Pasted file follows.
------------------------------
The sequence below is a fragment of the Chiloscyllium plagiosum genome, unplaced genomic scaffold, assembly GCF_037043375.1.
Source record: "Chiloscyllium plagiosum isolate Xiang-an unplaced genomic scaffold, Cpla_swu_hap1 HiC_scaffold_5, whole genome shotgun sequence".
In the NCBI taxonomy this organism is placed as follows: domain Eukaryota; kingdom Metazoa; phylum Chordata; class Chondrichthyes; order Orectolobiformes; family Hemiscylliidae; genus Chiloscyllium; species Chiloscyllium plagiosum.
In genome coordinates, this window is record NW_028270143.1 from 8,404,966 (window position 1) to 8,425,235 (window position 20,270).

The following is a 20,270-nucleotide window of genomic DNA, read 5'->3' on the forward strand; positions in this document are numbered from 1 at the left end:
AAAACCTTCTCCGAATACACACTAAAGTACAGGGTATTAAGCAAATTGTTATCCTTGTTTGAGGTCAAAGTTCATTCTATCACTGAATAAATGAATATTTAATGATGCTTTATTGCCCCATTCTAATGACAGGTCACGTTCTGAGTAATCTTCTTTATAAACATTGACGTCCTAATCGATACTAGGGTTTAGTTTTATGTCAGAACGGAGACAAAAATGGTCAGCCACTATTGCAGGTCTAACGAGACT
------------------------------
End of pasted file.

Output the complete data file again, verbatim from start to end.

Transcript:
The sequence below is a fragment of the Chiloscyllium plagiosum genome, unplaced genomic scaffold, assembly GCF_037043375.1.
Source record: "Chiloscyllium plagiosum isolate Xiang-an unplaced genomic scaffold, Cpla_swu_hap1 HiC_scaffold_5, whole genome shotgun sequence".
In the NCBI taxonomy this organism is placed as follows: domain Eukaryota; kingdom Metazoa; phylum Chordata; class Chondrichthyes; order Orectolobiformes; family Hemiscylliidae; genus Chiloscyllium; species Chiloscyllium plagiosum.
In genome coordinates, this window is record NW_028270143.1 from 8,404,966 (window position 1) to 8,425,235 (window position 20,270).

The following is a 20,270-nucleotide window of genomic DNA, read 5'->3' on the forward strand; positions in this document are numbered from 1 at the left end:
AAAACCTTCTCCGAATACACACTAAAGTACAGGGTATTAAGCAAATTGTTATCCTTGTTTGAGGTCAAAGTTCATTCTATCACTGAATAAATGAATATTTAATGATGCTTTATTGCCCCATTCTAATGACAGGTCACGTTCTGAGTAATCTTCTTTATAAACATTGACGTCCTAATCGATACTAGGGTTTAGTTTTATGTCAGAACGGAGACAAAAATGGTCAGCCACTATTGCAGGTCTAACGAGACT